Yes, we did. At that time in the haredi sector, a child with any kind of retardation was considered a burden, almost like a contagious disease! Fear of such children was so great that we sometimes felt the whole family was impacted.
I can never forget the time when Rivkaleh’s sister went out with her to the playground and came back in tears. She told us that children from the neighborhood chased them, screaming “Here’s the crazy one!” – and she told us it was the last time she would ever go out with her sister in the street. It made our hearts break.
Why would there be a fear of special needs children in the haredi sector?
The thing most feared in that sector is harm to potential matches for the special needs child’s siblings. It’s one of the most sensitive and painful areas. When a special needs child is born into a family, there’s a fear that future matches will be affected.
Very frustrating
Absolutely. But sometimes it can also lead to amusing situations.
When we made the first match for our older son, I told the matchmaker, “I want the other family to know we have an autistic daughter at home.”
The bride’s family apparently panicked and decided to forgo the match.
My wife took it hard, because it’s not easy to cope with rejection. But thank God, our son is happily married.
Over time it turned out that the girl whose parents disagreed to the match ended up with a really unpleasant divorce, so I told my wife, “See? Rivkaleh didn’t ruin her brother’s match, she saved him!”
Have you met parents who are ashamed of their children?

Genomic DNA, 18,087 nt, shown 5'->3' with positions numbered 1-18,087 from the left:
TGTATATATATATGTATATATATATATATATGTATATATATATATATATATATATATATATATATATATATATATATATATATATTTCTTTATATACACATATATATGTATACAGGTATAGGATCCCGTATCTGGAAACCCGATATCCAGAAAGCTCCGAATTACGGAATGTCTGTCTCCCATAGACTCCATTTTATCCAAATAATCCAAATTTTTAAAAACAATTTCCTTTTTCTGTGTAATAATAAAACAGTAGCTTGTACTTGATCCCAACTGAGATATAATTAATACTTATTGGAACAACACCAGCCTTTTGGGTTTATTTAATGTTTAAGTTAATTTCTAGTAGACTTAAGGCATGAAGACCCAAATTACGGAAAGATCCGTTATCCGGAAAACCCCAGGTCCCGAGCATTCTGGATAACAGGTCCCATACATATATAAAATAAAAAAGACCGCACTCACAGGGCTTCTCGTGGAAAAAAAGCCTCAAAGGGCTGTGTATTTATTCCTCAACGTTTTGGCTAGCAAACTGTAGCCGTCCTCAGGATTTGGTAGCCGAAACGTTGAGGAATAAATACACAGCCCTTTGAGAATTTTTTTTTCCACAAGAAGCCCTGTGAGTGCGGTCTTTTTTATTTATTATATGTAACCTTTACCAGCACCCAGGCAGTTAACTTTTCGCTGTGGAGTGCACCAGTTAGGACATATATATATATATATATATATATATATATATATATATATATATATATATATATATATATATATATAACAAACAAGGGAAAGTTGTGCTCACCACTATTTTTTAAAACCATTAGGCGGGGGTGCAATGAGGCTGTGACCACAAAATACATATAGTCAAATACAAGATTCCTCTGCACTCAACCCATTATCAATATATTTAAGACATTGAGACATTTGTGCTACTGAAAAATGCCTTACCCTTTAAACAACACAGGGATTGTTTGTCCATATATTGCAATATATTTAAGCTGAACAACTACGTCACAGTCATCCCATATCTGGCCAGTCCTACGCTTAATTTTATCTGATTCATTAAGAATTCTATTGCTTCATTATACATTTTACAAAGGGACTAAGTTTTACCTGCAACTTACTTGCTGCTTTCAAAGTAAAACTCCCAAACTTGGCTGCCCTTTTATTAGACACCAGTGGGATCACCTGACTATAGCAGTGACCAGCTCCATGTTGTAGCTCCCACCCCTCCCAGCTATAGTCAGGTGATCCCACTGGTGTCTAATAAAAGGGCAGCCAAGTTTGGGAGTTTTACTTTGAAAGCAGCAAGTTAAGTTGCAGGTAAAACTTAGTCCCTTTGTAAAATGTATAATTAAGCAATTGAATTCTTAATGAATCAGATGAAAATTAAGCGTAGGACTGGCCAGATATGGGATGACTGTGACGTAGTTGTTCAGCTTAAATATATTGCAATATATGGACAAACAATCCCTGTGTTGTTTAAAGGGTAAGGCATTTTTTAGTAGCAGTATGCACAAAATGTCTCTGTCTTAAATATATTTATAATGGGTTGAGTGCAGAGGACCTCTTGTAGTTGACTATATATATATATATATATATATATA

Of course. Unfortunately, there are still many such parents. In Alei Siach’s homes there are individuals whose families have no idea of their child’s existence because the parents abandoned the children right after their birth.
Your daughter has fairly severe autism. Did you ever think of removing her from your home and placing her in an institution?
At some point, when I saw how severe the situation was, I thought she might need to leave our home, but my wife said, “If she goes, so do I – for as long as I live, she’ll live here with me.”
It’s a very strong emotional connection, part of motherhood, this inability to disconnect, until the point of collapsing. Other relatives tried to convince my wife, too, but she wasn’t prepared to forgo on Rivka.
There’s logic in that...
Look, when you have a child with severe autism at home, everything can get turned upside down; all your theories go out the window.
The whole house functions around the child, and there’s no normal life. There’s no freedom, there are no celebrations, there’s no time for brothers and sisters, and their childhood is in fact taken from them. It’s impossible to plan anything, and the entire household basically comes to a halt… unless you remove the child early enough to a suitable framework.
When Rivkaleh reached adulthood, there was a moment when my wife realized that this would be an even tougher time frame, and that what we’d been through until now with Rivka was just the introduction to a very uncertain future.
But there weren’t any suitable frameworks for autism in the haredi sector at the time…
The situation simply forced me to take action and establish one! I approached the manager of the department handling children with mental impairments in the Social Affairs Ministry, and suggested opening an institution for children with autism in the haredi sector.
He said that with all due respect, managing such an organization is a very complex matter, and suggested I open an apartment for girls from that sector, under the auspices of some other organization. In the end, we set up Alei Siach, and the rest is history.